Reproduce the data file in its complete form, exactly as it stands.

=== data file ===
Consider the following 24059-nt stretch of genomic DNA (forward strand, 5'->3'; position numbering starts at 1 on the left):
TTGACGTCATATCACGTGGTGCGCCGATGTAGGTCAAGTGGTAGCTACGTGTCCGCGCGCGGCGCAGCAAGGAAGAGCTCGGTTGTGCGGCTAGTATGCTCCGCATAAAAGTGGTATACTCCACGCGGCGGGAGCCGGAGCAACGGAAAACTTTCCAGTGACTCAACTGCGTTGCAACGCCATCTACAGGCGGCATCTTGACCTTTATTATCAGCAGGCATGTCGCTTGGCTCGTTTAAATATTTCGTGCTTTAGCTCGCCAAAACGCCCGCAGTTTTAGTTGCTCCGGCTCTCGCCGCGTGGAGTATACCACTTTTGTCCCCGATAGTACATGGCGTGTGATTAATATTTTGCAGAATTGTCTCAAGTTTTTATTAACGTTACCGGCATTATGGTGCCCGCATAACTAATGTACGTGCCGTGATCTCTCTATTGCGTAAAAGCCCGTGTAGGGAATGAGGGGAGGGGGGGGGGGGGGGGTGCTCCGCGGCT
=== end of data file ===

Consider the following 24059-nt stretch of genomic DNA (forward strand, 5'->3'; position numbering starts at 1 on the left):
TTGACGTCATATCACGTGGTGCGCCGATGTAGGTCAAGTGGTAGCTACGTGTCCGCGCGCGGCGCAGCAAGGAAGAGCTCGGTTGTGCGGCTAGTATGCTCCGCATAAAAGTGGTATACTCCACGCGGCGGGAGCCGGAGCAACGGAAAACTTTCCAGTGACTCAACTGCGTTGCAACGCCATCTACAGGCGGCATCTTGACCTTTATTATCAGCAGGCATGTCGCTTGGCTCGTTTAAATATTTCGTGCTTTAGCTCGCCAAAACGCCCGCAGTTTTAGTTGCTCCGGCTCTCGCCGCGTGGAGTATACCACTTTTGTCCCCGATAGTACATGGCGTGTGATTAATATTTTGCAGAATTGTCTCAAGTTTTTATTAACGTTACCGGCATTATGGTGCCCGCATAACTAATGTACGTGCCGTGATCTCTCTATTGCGTAAAAGCCCGTGTAGGGAATGAGGGGAGGGGGGGGGGGGGGGGTGCTCCGCGGCT